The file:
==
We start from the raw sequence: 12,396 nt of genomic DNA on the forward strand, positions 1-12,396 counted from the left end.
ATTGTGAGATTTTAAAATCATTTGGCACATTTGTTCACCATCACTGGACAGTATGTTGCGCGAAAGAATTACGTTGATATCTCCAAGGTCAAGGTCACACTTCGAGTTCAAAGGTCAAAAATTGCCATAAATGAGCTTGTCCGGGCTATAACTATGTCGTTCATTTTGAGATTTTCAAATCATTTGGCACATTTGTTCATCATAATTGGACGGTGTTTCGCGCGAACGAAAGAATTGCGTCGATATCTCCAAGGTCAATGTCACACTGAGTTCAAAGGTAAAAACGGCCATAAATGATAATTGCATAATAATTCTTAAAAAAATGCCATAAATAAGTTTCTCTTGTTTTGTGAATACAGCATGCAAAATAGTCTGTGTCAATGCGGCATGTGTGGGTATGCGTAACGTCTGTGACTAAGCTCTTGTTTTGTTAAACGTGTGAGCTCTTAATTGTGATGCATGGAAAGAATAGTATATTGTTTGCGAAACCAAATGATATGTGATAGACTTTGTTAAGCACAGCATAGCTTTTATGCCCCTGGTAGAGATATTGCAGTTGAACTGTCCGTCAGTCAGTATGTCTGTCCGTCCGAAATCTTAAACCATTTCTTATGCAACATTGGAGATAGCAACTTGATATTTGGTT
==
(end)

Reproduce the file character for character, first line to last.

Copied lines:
We start from the raw sequence: 12,396 nt of genomic DNA on the forward strand, positions 1-12,396 counted from the left end.
ATTGTGAGATTTTAAAATCATTTGGCACATTTGTTCACCATCACTGGACAGTATGTTGCGCGAAAGAATTACGTTGATATCTCCAAGGTCAAGGTCACACTTCGAGTTCAAAGGTCAAAAATTGCCATAAATGAGCTTGTCCGGGCTATAACTATGTCGTTCATTTTGAGATTTTCAAATCATTTGGCACATTTGTTCATCATAATTGGACGGTGTTTCGCGCGAACGAAAGAATTGCGTCGATATCTCCAAGGTCAATGTCACACTGAGTTCAAAGGTAAAAACGGCCATAAATGATAATTGCATAATAATTCTTAAAAAAATGCCATAAATAAGTTTCTCTTGTTTTGTGAATACAGCATGCAAAATAGTCTGTGTCAATGCGGCATGTGTGGGTATGCGTAACGTCTGTGACTAAGCTCTTGTTTTGTTAAACGTGTGAGCTCTTAATTGTGATGCATGGAAAGAATAGTATATTGTTTGCGAAACCAAATGATATGTGATAGACTTTGTTAAGCACAGCATAGCTTTTATGCCCCTGGTAGAGATATTGCAGTTGAACTGTCCGTCAGTCAGTATGTCTGTCCGTCCGAAATCTTAAACCATTTCTTATGCAACATTGGAGATAGCAACTTGATATTTGGTT